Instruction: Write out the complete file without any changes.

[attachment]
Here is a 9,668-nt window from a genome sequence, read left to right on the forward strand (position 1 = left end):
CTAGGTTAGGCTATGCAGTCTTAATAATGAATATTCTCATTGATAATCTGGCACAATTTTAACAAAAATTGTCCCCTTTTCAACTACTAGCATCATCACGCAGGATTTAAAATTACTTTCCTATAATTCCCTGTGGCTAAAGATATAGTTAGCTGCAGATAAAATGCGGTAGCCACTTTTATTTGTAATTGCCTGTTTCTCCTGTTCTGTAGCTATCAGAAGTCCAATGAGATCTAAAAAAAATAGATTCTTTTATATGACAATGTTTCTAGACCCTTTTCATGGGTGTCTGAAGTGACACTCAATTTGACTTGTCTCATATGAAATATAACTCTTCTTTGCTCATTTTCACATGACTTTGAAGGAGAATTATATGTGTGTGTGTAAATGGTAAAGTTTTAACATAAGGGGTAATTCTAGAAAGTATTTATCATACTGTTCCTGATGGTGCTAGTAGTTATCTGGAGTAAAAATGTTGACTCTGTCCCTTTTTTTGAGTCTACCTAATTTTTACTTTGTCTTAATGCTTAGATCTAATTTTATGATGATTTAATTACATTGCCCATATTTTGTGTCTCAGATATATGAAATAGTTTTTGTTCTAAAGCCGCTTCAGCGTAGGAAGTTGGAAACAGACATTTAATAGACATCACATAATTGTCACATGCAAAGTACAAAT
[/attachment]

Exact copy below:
Here is a 9,668-nt window from a genome sequence, read left to right on the forward strand (position 1 = left end):
CTAGGTTAGGCTATGCAGTCTTAATAATGAATATTCTCATTGATAATCTGGCACAATTTTAACAAAAATTGTCCCCTTTTCAACTACTAGCATCATCACGCAGGATTTAAAATTACTTTCCTATAATTCCCTGTGGCTAAAGATATAGTTAGCTGCAGATAAAATGCGGTAGCCACTTTTATTTGTAATTGCCTGTTTCTCCTGTTCTGTAGCTATCAGAAGTCCAATGAGATCTAAAAAAAATAGATTCTTTTATATGACAATGTTTCTAGACCCTTTTCATGGGTGTCTGAAGTGACACTCAATTTGACTTGTCTCATATGAAATATAACTCTTCTTTGCTCATTTTCACATGACTTTGAAGGAGAATTATATGTGTGTGTGTAAATGGTAAAGTTTTAACATAAGGGGTAATTCTAGAAAGTATTTATCATACTGTTCCTGATGGTGCTAGTAGTTATCTGGAGTAAAAATGTTGACTCTGTCCCTTTTTTTGAGTCTACCTAATTTTTACTTTGTCTTAATGCTTAGATCTAATTTTATGATGATTTAATTACATTGCCCATATTTTGTGTCTCAGATATATGAAATAGTTTTTGTTCTAAAGCCGCTTCAGCGTAGGAAGTTGGAAACAGACATTTAATAGACATCACATAATTGTCACATGCAAAGTACAAAT